MARX THE MONSTER; More Than 150m Have Been Slaughtered in His Name. His Genocidal Disciples Include Stalin, Mao, Pol Pot - and Even Mugabe. So Why Has Karl Marx Just Been Voted the Greatest Philosopher Ever?
HIS ideas justified the slaughter of more people than any other philosophy since time began.
His creed of 'equality and freedom' became a fanatical religion that ruled half the world and enslaved hundreds of millions.
Under his name, oppression, torture, starvation and genocide became the routine practices of brutal governments all over the world.
Yet yesterday, Karl Marx, founder of communism-progenitor of socialism and hater of the capitalist bourgeois classes, was announced the greatest philosopher of all time in a BBC Radio 4 poll.
How can it be that a man in whose name despots have justified grotesque levels of barbarism is hailed as a hero of the civilised world?
Perhaps it boils down to a matter of interpretation. The 'greatest' philosopher might be the one whose legacy has been greater than any other's - and Marx's influence has, indeed, been as colossal as it was utterly disastrous.
Marx himself wrote: 'Philosophers have only interpreted the world in various ways; the point, however, is to change it.' That he certainly did. As Francis Wheen points out in his superb biography, 'within 100 years of his death, half the world's population was ruled by governments that professed Marxism to be their guiding faith'.
Without Marx, there would have been no Cold War. Without Marx, no Iron Curtain, no Gulag.
So yes, his influence on world affairs has certainly been greater than that of any other philosopher. But ' greatness' surely implies approval. How can we approve of a man whose beliefs spawned so many monsters?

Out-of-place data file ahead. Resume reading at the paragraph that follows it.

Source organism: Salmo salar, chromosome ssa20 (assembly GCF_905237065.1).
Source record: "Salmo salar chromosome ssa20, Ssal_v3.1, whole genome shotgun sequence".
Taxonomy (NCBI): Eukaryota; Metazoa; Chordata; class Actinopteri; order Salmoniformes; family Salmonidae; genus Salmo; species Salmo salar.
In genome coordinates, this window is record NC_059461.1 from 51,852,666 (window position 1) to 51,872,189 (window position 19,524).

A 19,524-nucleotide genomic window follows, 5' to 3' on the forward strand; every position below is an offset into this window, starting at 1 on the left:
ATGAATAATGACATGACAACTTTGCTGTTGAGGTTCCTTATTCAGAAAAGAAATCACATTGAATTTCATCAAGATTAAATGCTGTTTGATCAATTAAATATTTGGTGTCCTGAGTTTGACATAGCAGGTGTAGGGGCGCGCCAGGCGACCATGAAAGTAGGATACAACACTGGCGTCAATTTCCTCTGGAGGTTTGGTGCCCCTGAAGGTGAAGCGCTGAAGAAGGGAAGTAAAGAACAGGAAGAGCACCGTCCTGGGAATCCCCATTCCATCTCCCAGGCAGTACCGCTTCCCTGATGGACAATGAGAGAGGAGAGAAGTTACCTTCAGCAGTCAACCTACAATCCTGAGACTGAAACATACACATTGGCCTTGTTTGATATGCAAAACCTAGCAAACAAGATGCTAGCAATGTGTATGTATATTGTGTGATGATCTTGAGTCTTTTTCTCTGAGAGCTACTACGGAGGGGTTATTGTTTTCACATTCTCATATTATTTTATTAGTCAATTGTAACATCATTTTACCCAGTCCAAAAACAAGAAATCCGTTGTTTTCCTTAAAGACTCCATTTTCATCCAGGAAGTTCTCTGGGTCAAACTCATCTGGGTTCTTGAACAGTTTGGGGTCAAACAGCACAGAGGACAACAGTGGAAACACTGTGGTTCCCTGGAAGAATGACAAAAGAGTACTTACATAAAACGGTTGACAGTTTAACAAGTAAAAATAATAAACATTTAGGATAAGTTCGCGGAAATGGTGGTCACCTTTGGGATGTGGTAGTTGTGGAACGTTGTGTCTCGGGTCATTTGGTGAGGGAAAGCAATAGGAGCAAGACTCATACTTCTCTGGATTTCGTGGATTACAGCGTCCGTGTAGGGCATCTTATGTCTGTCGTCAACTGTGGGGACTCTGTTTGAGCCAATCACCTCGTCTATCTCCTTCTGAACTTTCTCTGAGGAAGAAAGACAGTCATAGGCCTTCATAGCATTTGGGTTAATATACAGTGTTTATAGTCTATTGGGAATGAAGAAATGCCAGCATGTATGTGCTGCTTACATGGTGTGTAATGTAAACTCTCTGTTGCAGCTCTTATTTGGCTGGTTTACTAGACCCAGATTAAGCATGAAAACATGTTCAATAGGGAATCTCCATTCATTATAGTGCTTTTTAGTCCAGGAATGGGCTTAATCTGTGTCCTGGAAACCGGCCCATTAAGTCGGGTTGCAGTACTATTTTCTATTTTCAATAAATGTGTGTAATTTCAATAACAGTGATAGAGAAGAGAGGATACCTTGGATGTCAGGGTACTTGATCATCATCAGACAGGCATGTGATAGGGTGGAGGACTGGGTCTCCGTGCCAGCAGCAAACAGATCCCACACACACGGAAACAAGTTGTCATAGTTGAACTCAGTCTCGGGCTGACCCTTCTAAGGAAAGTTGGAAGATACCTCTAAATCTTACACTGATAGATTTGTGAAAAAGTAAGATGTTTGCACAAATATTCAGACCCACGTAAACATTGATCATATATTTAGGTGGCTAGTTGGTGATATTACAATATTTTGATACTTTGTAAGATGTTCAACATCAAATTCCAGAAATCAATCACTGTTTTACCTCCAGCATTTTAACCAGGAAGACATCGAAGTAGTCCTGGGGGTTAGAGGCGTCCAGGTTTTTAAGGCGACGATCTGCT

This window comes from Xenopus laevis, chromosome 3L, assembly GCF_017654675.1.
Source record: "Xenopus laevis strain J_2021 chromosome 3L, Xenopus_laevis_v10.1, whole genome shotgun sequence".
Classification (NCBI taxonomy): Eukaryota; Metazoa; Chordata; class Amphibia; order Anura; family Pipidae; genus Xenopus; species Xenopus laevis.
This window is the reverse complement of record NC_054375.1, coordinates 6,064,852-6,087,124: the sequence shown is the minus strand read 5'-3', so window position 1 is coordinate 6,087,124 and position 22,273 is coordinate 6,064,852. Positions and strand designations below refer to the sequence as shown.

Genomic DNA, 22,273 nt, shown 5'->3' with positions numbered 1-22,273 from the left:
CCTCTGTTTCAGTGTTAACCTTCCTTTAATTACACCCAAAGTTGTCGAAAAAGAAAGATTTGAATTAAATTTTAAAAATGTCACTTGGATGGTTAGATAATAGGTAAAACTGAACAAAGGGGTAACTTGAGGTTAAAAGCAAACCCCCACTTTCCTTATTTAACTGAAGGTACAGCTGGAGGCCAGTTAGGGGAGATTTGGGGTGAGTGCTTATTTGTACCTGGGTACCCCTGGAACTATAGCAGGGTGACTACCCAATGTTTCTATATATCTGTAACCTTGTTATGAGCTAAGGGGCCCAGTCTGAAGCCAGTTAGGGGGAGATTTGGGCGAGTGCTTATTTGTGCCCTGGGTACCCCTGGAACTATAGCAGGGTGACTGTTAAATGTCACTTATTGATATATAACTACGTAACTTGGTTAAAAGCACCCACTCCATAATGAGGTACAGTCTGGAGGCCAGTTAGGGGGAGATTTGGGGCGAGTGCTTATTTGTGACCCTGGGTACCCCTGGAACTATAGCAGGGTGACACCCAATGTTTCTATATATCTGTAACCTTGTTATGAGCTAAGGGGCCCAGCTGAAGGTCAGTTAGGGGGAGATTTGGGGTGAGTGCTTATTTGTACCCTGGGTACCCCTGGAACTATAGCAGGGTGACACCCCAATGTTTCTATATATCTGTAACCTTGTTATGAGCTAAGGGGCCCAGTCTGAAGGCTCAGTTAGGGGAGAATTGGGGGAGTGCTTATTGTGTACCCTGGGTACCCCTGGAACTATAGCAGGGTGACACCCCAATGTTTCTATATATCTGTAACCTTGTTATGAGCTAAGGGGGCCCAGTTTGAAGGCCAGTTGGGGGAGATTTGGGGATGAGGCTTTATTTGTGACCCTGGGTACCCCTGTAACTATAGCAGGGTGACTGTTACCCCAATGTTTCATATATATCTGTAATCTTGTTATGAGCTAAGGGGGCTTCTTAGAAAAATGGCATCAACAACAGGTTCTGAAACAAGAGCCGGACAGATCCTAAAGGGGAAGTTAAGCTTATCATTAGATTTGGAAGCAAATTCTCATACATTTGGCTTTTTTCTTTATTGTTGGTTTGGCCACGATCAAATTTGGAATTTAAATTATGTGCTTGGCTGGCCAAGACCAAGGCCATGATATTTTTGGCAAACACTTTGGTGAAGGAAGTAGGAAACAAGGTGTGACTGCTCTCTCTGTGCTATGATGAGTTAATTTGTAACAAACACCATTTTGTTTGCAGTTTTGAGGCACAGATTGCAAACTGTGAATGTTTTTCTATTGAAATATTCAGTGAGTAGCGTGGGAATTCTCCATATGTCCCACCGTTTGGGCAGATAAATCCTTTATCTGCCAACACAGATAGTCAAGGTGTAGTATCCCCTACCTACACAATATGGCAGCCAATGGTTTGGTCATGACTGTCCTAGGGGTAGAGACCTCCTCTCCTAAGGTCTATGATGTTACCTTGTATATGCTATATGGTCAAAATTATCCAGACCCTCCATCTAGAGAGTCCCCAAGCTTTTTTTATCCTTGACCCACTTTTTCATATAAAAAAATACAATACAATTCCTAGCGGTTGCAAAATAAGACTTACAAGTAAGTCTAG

Without Marx, Lenin and Stalin would have lacked the ideology with which to inflict the terror across their land that resulted in 60 million deaths.
Mao would never have been the worst mass murderer in history, responsible for the slaughter of 75 million.
Britain and the West are rich and free precisely because we are not living in a Marxist state and have embraced the democratic capitalism that Marx so despised.
I find it breathtaking that people who are both humane and intelligent - as I'm sure Radio 4 listeners are - can lionise a man whose work gave rise to more misery in our world than any other individual.
Ah, say Marx's apologists. You are missing the point and being simplistic.
Marx, they say, cannot be held responsible for those who misinterpreted his creed, those who abused it to justify their own ends.
The monsters and dictators wilfully discarded great tracts of his philosophy, selecting the bits such as the victory of the proletariat that would resonate with their people.
Marx, they point out, would have been appalled by the crimes committed in his name.
This might be true, but does it absolve Marx from the horrors that have have been committed in his name? I don't think so.
To explain why, we have to study what Marx actually espoused. We have to examine where he came from and whether he could have foreseen the consequences of his philosophy.
While his followers massacred millions, Marx personally never hurt a fly and lived the poverty-stricken but bourgeois existence of an intellectual in Victorian Soho.
Born in 1818 in Trier, Germany, to a comparatively prosperous Jewish family that converted to Christianity, Marx became a radical journalist after university who advocated the 'merciless criticism of everything existing'.
In 1843, he went to Paris, but was banished from the capital as a dangerous revolutionary. In 1848, in Belgium, he wrote The Communist Manifesto with his wealthy patron, Friedrich Engels.
It was in 1852 that he moved to London where he wrote his masterpiece, Das Kapital, in 1867.
Married to a beautiful aristocrat Jenny von Westphalen, he could be vain, spiteful, unpleasant but, as Francis Wheen showed, Marx was also a loving husband who suffered grievously from the tragic deaths of three of his six children. …